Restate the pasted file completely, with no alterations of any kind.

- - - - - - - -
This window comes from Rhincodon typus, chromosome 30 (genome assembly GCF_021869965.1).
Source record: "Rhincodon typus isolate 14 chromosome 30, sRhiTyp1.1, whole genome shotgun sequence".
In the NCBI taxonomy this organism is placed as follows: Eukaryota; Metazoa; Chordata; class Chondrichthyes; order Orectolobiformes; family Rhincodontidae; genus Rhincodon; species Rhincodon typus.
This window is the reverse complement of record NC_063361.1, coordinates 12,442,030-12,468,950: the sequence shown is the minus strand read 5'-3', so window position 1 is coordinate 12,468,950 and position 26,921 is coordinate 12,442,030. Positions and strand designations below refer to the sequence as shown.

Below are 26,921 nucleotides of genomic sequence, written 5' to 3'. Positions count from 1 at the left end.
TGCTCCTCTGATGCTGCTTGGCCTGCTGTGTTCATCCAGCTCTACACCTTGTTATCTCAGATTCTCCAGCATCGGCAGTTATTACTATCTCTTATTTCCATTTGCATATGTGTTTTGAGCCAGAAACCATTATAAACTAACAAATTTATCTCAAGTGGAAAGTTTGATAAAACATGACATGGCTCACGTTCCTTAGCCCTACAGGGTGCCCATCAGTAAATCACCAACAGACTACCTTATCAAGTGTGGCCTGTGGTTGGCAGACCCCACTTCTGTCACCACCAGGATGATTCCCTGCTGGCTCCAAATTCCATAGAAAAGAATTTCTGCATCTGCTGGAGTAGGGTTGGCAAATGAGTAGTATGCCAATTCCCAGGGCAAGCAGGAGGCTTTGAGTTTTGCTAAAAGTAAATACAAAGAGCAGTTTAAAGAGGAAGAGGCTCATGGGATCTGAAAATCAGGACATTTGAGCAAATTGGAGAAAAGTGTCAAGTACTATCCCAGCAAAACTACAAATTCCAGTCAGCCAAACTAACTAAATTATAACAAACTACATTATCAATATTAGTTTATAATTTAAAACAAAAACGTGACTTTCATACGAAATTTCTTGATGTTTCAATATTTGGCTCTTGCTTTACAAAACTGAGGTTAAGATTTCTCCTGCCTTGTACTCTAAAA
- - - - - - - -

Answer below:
This window comes from Rhincodon typus, chromosome 30 (genome assembly GCF_021869965.1).
Source record: "Rhincodon typus isolate 14 chromosome 30, sRhiTyp1.1, whole genome shotgun sequence".
In the NCBI taxonomy this organism is placed as follows: Eukaryota; Metazoa; Chordata; class Chondrichthyes; order Orectolobiformes; family Rhincodontidae; genus Rhincodon; species Rhincodon typus.
This window is the reverse complement of record NC_063361.1, coordinates 12,442,030-12,468,950: the sequence shown is the minus strand read 5'-3', so window position 1 is coordinate 12,468,950 and position 26,921 is coordinate 12,442,030. Positions and strand designations below refer to the sequence as shown.

Below are 26,921 nucleotides of genomic sequence, written 5' to 3'. Positions count from 1 at the left end.
TGCTCCTCTGATGCTGCTTGGCCTGCTGTGTTCATCCAGCTCTACACCTTGTTATCTCAGATTCTCCAGCATCGGCAGTTATTACTATCTCTTATTTCCATTTGCATATGTGTTTTGAGCCAGAAACCATTATAAACTAACAAATTTATCTCAAGTGGAAAGTTTGATAAAACATGACATGGCTCACGTTCCTTAGCCCTACAGGGTGCCCATCAGTAAATCACCAACAGACTACCTTATCAAGTGTGGCCTGTGGTTGGCAGACCCCACTTCTGTCACCACCAGGATGATTCCCTGCTGGCTCCAAATTCCATAGAAAAGAATTTCTGCATCTGCTGGAGTAGGGTTGGCAAATGAGTAGTATGCCAATTCCCAGGGCAAGCAGGAGGCTTTGAGTTTTGCTAAAAGTAAATACAAAGAGCAGTTTAAAGAGGAAGAGGCTCATGGGATCTGAAAATCAGGACATTTGAGCAAATTGGAGAAAAGTGTCAAGTACTATCCCAGCAAAACTACAAATTCCAGTCAGCCAAACTAACTAAATTATAACAAACTACATTATCAATATTAGTTTATAATTTAAAACAAAAACGTGACTTTCATACGAAATTTCTTGATGTTTCAATATTTGGCTCTTGCTTTACAAAACTGAGGTTAAGATTTCTCCTGCCTTGTACTCTAAAA